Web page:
Clubbing on the other hand has often involved a cosmpolitan self-image of being part of a global derritorialized house music/techno culture, linking dancefloors in London, Manchester, Berlin, Detroit, Chicago, Berlin, Manchester and beyond – even if most people didn’t get any further than Ibiza. If we accept Atali’s notion of music prefiguring new social relations, then perhaps house music has prefigured the emergence of immaterial labour, not only in the social composition of the dancers, but in the affective, co-operative, communicative relations of the dancefloor.

At the same time it is arguable that one of the weakness of the immaterial labour as key social subject thesis is that it neglects the needs and experiences of the global poor whose living is precarious in a much more fundamental sense than the journalist or software engineer. Likewise, to the extent that clubbing often excludes the same people it can be characterised not only by a lack of genuine social inclusion (the dancefloor community only extends so far), but by a diluted sense of musical energy - beats with the rough edges smoothed off.

Just following a line of thought here, not completely convinced by the immaterial labour thing - comments welcome as always.

Reference: Multitude: War and Democracy in the Age of Empire – Michael Hardt and Antonio Negri (2004)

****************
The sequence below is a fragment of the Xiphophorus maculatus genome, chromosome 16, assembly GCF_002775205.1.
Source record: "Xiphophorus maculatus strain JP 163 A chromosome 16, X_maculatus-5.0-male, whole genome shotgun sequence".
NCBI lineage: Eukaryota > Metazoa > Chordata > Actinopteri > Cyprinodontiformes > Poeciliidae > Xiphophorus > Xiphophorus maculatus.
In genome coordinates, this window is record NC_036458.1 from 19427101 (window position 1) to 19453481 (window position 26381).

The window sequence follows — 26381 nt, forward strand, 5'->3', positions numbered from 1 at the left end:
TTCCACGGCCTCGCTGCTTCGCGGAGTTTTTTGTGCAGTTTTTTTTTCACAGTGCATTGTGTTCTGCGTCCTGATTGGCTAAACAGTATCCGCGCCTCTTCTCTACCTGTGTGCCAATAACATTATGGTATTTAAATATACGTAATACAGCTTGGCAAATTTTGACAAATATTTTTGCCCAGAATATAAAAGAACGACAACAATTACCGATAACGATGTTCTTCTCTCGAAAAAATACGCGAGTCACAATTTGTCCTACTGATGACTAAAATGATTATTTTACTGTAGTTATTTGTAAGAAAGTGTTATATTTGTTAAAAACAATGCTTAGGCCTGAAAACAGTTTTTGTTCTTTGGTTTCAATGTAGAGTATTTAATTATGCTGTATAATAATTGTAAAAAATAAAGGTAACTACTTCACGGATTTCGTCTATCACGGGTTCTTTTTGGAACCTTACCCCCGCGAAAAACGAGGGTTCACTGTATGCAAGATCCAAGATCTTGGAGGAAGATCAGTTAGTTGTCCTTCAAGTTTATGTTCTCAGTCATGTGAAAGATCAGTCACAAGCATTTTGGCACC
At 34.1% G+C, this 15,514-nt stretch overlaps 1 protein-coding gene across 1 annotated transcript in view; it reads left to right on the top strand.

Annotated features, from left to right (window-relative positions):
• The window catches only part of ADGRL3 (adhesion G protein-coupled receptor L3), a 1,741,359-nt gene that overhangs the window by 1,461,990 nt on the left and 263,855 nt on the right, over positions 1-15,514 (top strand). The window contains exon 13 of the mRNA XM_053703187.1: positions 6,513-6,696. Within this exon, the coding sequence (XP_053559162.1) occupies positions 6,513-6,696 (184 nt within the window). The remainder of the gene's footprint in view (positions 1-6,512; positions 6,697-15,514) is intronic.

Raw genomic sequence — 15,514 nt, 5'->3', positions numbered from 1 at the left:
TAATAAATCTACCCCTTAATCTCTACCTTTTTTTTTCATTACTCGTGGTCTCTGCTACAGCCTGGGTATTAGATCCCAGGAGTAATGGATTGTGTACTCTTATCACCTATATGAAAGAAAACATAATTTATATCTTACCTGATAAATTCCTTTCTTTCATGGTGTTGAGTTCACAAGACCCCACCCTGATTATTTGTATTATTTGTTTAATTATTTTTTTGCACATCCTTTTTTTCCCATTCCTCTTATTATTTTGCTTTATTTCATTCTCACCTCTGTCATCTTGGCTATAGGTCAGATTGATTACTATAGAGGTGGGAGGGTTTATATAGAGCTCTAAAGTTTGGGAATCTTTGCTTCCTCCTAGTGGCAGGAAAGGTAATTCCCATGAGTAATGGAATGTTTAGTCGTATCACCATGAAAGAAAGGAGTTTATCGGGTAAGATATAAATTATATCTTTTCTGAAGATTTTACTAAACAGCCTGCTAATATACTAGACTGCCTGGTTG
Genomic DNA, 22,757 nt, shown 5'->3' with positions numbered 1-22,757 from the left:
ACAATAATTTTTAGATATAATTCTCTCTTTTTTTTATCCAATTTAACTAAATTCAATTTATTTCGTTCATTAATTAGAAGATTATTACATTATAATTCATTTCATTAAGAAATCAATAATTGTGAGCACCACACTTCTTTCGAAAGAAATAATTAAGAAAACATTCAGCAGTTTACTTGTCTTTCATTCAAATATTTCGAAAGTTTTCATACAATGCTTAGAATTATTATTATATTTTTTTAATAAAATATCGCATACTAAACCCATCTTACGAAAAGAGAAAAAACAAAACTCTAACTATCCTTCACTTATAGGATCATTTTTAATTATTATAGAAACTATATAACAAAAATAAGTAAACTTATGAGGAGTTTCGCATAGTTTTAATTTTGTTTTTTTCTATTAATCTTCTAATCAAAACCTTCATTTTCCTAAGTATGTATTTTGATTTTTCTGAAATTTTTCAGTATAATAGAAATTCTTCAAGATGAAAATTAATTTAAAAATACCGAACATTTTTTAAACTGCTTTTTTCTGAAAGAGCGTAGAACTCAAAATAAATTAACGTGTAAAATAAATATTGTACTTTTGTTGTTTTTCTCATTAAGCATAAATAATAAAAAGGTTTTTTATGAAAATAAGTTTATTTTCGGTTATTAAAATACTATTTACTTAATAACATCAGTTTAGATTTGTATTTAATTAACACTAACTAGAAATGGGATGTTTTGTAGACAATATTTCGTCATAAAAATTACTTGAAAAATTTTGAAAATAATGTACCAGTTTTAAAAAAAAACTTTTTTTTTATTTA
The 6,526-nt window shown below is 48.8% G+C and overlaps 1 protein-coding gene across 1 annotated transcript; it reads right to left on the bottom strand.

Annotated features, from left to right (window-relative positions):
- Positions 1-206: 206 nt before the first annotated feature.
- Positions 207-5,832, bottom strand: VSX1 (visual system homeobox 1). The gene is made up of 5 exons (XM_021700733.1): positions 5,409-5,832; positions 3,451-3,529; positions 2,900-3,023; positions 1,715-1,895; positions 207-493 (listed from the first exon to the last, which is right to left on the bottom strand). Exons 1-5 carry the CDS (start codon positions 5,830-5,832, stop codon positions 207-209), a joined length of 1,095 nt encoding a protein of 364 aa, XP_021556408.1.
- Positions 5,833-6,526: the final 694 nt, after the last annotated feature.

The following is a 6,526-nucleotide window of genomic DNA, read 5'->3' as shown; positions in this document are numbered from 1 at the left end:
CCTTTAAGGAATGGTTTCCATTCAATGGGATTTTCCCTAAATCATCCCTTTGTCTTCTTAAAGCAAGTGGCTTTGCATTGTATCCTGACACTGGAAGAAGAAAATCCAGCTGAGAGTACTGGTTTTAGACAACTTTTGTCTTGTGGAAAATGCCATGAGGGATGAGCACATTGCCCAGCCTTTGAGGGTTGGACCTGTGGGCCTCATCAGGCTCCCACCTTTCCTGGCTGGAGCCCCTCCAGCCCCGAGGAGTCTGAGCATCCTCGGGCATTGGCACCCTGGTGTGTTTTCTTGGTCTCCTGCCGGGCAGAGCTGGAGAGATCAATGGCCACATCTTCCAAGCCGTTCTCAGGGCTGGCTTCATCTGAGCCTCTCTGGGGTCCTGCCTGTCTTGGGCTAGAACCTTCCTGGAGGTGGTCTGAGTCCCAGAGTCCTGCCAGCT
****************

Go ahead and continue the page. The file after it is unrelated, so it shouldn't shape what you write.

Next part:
Friday, August 15, 2008

Voilà notre nuit!

Au Petit Rocher (also known as Chez Dinocheau after its owner) was a popular tavern/restaurant frequented by Parisian 'bohemians' such as Charles Baudelaire in the 1850s and 1860s. It was situated in a cellar at the corner of rues de Navarin and de Breda.

Among the drinkers was the writer Fernand Desnoyers who would regularly sing there, his songs being published in his 1865 collection Chansons parisiennes('Parisian Songs'). One of his songs, 'Les rôdeurs de nuit' ('The prowlers of the night') is a celebration of staying up all night:

Quand le bourgeois dort,
Il fait soif encore,
Passon la nuit a boire!
La rue est toute noire;
Mais les vitraux des boulevards
Sont en feu, comme des regards.
Atmosphere enflammée,
Filles dans la fumée,
Eau-de-vie et bruit,
Voilà notre nuit!

(When the bourgeois sleeps,
We are thirsty, still;
Let's drink the night through!
It's quite dark outside;
But the windows on the streets are
Ablaze like people's glances.
Burning atmosphere,
Girls in the smoke,
Brandy and noise,
This is our night!)

Source: Paris: The Secret History - Andrew Hussey (London: Viking, 2006)

Tuesday, August 12, 2008